Alarming rise in superbugs tolerant of alcohol-based disinfectants

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Scientists in Australia made the discovery after testing bacterial samples collected over a period of 19 years


Handwash sanitisers commonly used in hospitals are becoming increasingly ineffective against a notorious superbug, research has shown.

Scientists in Australia made the discovery after testing bacterial samples collected over a period of 19 years.

They found strong evidence that the superbug vancomycin-resistant enterococcus (VRE) is growing increasingly immune to alcohol-based disinfectants.

VRE infections are some of the most difficult to treat because the bacteria are resistant to many classes of antibiotic, including the ‘last resort’ drug vancomycin.

Scientists in Australia made the discovery after testing bacterial samples collected over a period of 19 years

Scientists in Australia made the discovery after testing bacterial samples collected over a period of 19 years

To combat dangerous microbes, hospitals in the UK and around the world have adopted strict hand-hygiene procedures.

These generally involve hand rubs or washes containing ethyl or isopropyl alcohol disinfectants.

The Australian team screened 139 Enterococcus samples collected from two hospitals between 1997 and 2015 to see how well the bugs survived when exposed to diluted isopropyl alcohol.

Those obtained after 2009 were found to be more tolerant to the disinfectant than those sampled before 2004.

In another part of the study, bacteria were seeded on the floors of laboratory mouse cages.

Alcohol-tolerant microbes were better able to colonise the guts of mice after the cages were cleaned with disinfectant wipes.

WHAT IS ANTIBIOTIC RESISTANCE?

Antibiotics have been doled out unnecessarily by GPs and hospital staff for decades, fueling once harmless bacteria to become superbugs. 

The World Health Organization (WHO) has previously warned if nothing is done the world is heading for a ‘post-antibiotic’ era.

It claimed common infections, such as chlamydia, will become killers without immediate solutions to the growing crisis.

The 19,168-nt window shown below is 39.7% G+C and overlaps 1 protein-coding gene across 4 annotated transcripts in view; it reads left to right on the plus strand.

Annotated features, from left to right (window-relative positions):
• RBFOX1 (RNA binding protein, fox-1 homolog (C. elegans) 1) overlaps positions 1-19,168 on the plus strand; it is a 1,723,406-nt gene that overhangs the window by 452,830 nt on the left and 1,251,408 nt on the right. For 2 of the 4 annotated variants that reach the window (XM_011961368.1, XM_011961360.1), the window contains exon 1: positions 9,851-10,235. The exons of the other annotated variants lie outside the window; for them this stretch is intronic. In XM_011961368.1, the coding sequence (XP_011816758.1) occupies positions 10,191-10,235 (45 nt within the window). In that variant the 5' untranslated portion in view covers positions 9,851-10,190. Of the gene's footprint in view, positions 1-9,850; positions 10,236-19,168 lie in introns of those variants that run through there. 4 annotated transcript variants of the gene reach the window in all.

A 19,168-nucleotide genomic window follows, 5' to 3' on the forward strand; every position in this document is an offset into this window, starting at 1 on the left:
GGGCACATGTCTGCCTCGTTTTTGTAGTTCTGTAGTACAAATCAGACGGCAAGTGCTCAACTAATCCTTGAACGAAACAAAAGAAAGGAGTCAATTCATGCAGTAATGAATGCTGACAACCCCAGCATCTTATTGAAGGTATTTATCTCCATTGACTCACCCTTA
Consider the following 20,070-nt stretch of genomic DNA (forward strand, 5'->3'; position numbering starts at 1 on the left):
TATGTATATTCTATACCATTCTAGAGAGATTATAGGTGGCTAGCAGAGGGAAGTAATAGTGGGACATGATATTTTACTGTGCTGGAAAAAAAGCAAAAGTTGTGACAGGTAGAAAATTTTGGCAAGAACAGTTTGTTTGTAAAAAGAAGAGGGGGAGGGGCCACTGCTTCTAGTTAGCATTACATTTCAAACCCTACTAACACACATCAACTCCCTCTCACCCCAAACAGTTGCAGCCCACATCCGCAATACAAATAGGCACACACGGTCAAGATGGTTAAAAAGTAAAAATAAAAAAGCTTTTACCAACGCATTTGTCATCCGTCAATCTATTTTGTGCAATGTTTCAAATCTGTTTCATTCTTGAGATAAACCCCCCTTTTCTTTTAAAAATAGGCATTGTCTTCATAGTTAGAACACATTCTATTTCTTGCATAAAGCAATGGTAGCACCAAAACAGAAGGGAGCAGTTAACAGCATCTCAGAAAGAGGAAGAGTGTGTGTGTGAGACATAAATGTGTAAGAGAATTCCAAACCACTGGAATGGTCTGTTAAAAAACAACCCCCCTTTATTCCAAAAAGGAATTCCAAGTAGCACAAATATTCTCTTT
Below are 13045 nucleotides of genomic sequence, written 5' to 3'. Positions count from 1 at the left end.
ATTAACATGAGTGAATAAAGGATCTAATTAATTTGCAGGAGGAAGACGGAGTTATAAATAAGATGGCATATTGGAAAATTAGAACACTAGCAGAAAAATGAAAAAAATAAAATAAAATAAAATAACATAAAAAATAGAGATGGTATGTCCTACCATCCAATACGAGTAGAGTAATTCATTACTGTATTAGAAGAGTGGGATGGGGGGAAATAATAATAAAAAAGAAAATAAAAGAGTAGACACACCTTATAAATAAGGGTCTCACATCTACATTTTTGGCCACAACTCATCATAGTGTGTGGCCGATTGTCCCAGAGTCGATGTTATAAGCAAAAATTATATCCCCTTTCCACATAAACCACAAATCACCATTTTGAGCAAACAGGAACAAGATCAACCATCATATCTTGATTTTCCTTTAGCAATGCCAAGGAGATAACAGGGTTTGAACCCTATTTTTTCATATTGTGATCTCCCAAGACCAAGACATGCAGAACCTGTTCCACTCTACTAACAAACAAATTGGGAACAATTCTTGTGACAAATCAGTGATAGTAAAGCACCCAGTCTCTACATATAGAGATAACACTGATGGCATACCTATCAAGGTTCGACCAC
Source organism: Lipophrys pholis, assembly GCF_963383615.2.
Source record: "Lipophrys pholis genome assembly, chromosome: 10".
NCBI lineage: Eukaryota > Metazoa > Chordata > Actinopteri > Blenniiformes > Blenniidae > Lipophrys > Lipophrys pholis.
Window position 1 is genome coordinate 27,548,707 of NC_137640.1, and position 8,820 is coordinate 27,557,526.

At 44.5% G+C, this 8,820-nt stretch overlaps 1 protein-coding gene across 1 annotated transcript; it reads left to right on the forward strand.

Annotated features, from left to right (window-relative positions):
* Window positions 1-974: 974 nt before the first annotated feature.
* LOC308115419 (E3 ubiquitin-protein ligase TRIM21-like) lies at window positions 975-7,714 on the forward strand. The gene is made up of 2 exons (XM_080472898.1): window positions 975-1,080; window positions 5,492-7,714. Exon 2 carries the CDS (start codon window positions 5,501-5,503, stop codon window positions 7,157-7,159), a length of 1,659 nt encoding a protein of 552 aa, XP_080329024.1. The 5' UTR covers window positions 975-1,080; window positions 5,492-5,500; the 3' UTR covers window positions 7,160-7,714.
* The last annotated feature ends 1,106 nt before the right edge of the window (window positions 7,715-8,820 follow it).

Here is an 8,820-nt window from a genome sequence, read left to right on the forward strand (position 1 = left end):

Bacteria can become drug resistant when people take incorrect doses of antibiotics or if they are given out unnecessarily. 

Chief medical officer Dame Sally Davies claimed in 2016 that the threat of antibiotic resistance is as severe as terrorism.

Figures estimate that superbugs will kill 10 million people each year by 2050, with patients succumbing to once harmless bugs.

Around 700,000 people already die yearly due to drug-resistant infections including tuberculosis (TB), HIV and malaria across the world. 

Concerns have repeatedly been raised that medicine will be taken back to the ‘dark ages’ if antibiotics are rendered ineffective in the coming years.

In addition to existing drugs becoming less effective, there have only been one or two new antibiotics developed in the last 30 years.

In September, the WHO warned antibiotics are ‘running out’ as a report found a ‘serious lack’ of new drugs in the development pipeline.

Without antibiotics, C-sections, cancer treatments and hip replacements will become incredibly ‘risky’, it was said at the time.

Professor Paul Johnson, a member of the team from Australian health service provider Austin Health, said: ‘Alcohol-based hand rubs are international pillars of hospital infection control and remain highly effective in reducing transmission of other hospital superbugs, particularly methicillin resistant Staphylococcus aureus (MRSA).’

The researchers traced the increased resistance to alcohol-based disinfectants to several Enterococcus mutations in genes that play a role in metabolism.

Lead scientist Professor Tim Stinear, from the Doherty Institute in Melbourne, described the sanitiser-resistant VRE strains as ‘a new wave of emerging superbugs’.

He added: ‘Alcohol-based hand hygiene use has increased tenfold over the past 20 years in Australian hospitals, so we are using a lot and the environment is changing.’

Antibiotics have been doled out unnecessarily by GPs and hospital staff for decades, fueling once harmless bacteria to become superbugs.

The World Health Organization (WHO) has previously warned if nothing is done the world is heading for a ‘post-antibiotic’ era.

It claimed common infections, such as chlamydia, will become killers without immediate solutions to the growing crisis.

Bacteria can become drug resistant when people take incorrect doses of antibiotics or if they are given out unnecessarily.

Chief medical officer Dame Sally Davies claimed in 2016 that the threat of antibiotic resistance is as severe as terrorism.

Figures estimate that superbugs will kill 10 million people each year by 2050, with patients succumbing to once harmless bugs.

Around 700,000 people already die yearly due to drug-resistant infections including tuberculosis (TB), HIV and malaria across the world.

Concerns have repeatedly been raised that medicine will be taken back to the ‘dark ages’ if antibiotics are rendered ineffective in the coming years.

In addition to existing drugs becoming less effective, there have only been one or two new antibiotics developed in the last 30 years.

In September, the WHO warned antibiotics are ‘running out’ as a report found a ‘serious lack’ of new drugs in the development pipeline.

Without antibiotics, C-sections, cancer treatments and hip replacements will become incredibly ‘risky’, it was said at the time.

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